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I, CLAVDIVS

I've already written several entries about this while we were wacthing it, but it really is fantastic. It's a 1976 BBC dramatisation of Robert Graves' two novels, I, Claudius (1934) and Claudius the God (1935), and deserves to be even higher than 12th on the list of 100 greatest British TV shows of all time. It's almost twenty years since I read Graves' novels; but I re-read his primary source material much more recently, so some of this was fresh in my mind. And I also vividly remember seeing the "Not my HEAD!" episode when I was 12 or 13 (and living in the Netherlands).

This really is excellent stuff, and it's a bit of a shame (as with many of these older programmes) to watch it one episode a night for a couple of weeks, rather than one episode a week for three months as the makers intended. It means you pick up a bit more than necessary on the differential rates of aging among the main characters - Tiberius, for instance, shifts well from aspiring princeling to debauched old emperor, but Augustus as an old man just looks like a young man with make-up. And Caligula and Messalina are not quite young enough for the parts (John Hurt was 36 when it was filmed, Caligula 29 when he died; Messalina is clearly intended to be a teenager though Sheila White was 28); while Antonia starts off too old.

But it is easy to suspend your disbelief. In particular, it's impossible to take your eyes off the two leads (who both won BAFTA awards) - Siân Philips as Augustus' wife Livia, who poisons her way anguishedly through the first few episodes, and then Derek Jacobi as her grandson Claudius, watching in horror as the reigns of Tiberius and Caligula degenerate, and even more horror-struck when he ends up as Emperor himself. It's all really good, even some of the minor characters - particular kudos to Ashley Knight who plays Claudius as a young boy, complete with twitch and stammer.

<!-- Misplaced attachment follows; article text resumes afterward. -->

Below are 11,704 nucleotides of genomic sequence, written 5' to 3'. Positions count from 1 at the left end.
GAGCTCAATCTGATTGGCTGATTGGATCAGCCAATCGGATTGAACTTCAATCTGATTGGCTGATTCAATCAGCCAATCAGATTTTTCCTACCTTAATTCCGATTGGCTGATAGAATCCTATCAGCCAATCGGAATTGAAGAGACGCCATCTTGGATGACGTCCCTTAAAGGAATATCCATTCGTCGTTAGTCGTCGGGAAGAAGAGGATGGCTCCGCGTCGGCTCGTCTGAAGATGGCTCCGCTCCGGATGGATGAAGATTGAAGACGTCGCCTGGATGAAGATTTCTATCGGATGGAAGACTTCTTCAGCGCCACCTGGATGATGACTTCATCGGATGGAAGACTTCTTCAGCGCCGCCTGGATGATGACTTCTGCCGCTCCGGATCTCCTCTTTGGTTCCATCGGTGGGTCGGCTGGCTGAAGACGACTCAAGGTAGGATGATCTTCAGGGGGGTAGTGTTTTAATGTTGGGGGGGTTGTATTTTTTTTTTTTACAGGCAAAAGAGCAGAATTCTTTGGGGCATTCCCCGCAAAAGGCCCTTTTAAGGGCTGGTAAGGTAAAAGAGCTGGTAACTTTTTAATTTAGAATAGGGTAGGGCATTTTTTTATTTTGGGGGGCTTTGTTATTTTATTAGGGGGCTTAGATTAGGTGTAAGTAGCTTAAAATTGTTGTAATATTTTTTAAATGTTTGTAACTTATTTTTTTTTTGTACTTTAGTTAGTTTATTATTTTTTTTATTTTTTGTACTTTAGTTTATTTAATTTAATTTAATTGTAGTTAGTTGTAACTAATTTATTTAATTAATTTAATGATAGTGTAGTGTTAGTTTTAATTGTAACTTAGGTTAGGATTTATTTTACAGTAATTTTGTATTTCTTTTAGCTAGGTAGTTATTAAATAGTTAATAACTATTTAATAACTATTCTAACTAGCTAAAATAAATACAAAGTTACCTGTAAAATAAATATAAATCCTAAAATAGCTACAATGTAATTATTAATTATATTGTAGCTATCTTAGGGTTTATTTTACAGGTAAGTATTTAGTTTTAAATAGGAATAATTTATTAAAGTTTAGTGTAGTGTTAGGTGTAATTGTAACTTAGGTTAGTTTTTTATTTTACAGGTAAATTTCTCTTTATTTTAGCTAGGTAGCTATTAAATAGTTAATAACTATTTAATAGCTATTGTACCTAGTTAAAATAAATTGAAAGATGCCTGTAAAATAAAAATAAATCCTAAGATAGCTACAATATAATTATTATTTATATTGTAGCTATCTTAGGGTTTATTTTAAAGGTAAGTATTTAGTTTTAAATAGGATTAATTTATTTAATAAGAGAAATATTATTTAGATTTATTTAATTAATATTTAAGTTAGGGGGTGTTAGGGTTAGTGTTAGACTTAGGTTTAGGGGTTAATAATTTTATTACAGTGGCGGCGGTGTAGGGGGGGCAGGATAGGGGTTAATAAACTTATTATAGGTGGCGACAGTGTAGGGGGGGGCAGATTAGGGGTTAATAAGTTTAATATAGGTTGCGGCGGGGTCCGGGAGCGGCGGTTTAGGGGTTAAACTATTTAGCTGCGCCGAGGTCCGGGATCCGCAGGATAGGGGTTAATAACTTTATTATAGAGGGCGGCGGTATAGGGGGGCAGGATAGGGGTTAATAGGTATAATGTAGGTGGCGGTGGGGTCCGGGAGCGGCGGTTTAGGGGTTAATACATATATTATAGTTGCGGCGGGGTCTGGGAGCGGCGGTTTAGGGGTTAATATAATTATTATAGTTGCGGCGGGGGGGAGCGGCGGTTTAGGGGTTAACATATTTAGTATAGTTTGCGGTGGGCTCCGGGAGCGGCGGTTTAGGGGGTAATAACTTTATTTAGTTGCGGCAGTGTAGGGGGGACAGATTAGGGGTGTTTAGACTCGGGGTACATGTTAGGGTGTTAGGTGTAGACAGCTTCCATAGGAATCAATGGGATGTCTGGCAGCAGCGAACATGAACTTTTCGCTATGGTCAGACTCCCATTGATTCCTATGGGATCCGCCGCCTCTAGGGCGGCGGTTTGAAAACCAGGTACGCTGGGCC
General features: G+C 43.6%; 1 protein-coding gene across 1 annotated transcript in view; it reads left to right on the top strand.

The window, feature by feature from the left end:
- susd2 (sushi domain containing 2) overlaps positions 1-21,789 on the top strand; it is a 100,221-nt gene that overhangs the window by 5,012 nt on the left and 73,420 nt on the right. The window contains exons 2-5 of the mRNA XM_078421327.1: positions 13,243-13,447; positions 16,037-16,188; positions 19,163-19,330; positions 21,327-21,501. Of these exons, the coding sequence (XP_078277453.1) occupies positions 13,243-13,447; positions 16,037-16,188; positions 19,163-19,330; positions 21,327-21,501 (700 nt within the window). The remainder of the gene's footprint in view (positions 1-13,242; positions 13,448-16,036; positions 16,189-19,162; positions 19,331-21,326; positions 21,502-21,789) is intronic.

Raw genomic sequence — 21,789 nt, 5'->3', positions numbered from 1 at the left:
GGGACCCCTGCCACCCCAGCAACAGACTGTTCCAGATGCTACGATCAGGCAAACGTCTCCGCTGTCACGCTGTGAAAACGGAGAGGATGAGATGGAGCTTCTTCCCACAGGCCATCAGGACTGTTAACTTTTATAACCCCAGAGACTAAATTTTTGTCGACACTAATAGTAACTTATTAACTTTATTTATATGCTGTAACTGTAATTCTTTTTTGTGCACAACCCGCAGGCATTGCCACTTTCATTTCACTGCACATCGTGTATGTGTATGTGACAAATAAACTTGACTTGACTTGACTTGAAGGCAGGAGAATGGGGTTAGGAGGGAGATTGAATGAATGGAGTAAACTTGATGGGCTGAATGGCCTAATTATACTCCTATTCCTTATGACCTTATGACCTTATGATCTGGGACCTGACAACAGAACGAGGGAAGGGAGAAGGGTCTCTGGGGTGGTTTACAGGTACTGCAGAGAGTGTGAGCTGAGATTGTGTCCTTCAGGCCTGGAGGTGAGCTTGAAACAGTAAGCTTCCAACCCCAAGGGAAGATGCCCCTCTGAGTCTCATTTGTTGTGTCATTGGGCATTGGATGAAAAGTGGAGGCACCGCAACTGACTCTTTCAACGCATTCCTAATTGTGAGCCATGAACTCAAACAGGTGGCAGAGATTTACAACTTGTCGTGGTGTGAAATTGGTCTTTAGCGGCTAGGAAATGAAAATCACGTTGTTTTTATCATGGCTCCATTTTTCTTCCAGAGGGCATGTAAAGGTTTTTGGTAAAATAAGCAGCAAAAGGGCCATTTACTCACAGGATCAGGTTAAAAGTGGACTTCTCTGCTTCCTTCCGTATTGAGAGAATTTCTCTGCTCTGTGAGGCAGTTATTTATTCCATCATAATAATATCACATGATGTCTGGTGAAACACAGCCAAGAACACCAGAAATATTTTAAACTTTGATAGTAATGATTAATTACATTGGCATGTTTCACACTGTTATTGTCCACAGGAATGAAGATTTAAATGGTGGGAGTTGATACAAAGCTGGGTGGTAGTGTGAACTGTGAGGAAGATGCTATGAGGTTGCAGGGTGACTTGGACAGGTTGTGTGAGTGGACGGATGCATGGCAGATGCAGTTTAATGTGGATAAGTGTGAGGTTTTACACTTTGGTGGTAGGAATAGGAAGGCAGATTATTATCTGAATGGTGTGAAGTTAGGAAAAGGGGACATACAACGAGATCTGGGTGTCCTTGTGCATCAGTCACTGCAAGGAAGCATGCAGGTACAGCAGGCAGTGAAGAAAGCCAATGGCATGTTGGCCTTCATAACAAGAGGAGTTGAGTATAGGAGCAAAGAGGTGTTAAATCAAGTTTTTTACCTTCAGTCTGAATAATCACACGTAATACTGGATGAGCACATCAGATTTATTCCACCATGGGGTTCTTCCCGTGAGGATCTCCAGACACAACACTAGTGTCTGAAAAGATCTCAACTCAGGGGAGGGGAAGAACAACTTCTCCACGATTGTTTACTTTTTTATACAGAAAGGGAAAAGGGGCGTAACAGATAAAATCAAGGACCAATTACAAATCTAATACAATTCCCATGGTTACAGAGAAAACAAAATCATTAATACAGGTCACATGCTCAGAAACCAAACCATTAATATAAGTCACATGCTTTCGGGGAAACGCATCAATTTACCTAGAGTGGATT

It's startling to realise how close it is to the source material in places. Suetonius actually records the correspondence between Augustus and Livia about what the heck they were going to do with Claudius - as the imperial archivist a century later, he presumably had access to the original documents and didn't just make it up. There's a really good internet resource comparing the TV series with the actual historical facts (as far as they are known) here. My one regret is that I bought the Dutch-language version of the DVDs rather than the English version, which apparently has lots of brilliant extras.

Comments

( 3 comments — Leave a comment )
del_c
Oct. 28th, 2006 03:25 pm (UTC)
It's strange to read Graves now and realise that his conceit of Claudius the secret intellectual was actually a twist on Claudius's actual reputation up 'til the twentieth century. Thanks to the novels and television series, that's now our impression of him anyway, so we don't get the joke.
loveandgarbage
Oct. 29th, 2006 03:47 pm (UTC)
Thepeformance of Sian Philips is magnificent. After seeing her in this, it's alwasy disappointing to see how ill-used she is in other programmes (Smiley's People being one example, where she brought much to Lady Ann but the role was rather wasted on an actress of her ability).

Penguin have just reprinted the novels (Plus Count belisarius) in the Penguin Modern Classics series. Have oyu read Alan Massie's roman novels? The contrast between Graves and Massie's approaches to Augustus and Tiberius in particular is quite interesting.

Scott
nwhyte
Oct. 29th, 2006 04:58 pm (UTC)
Haven't read Massie, though I have read Count Belisarius - which was a yawn a minute!
( 3 comments — Leave a comment )

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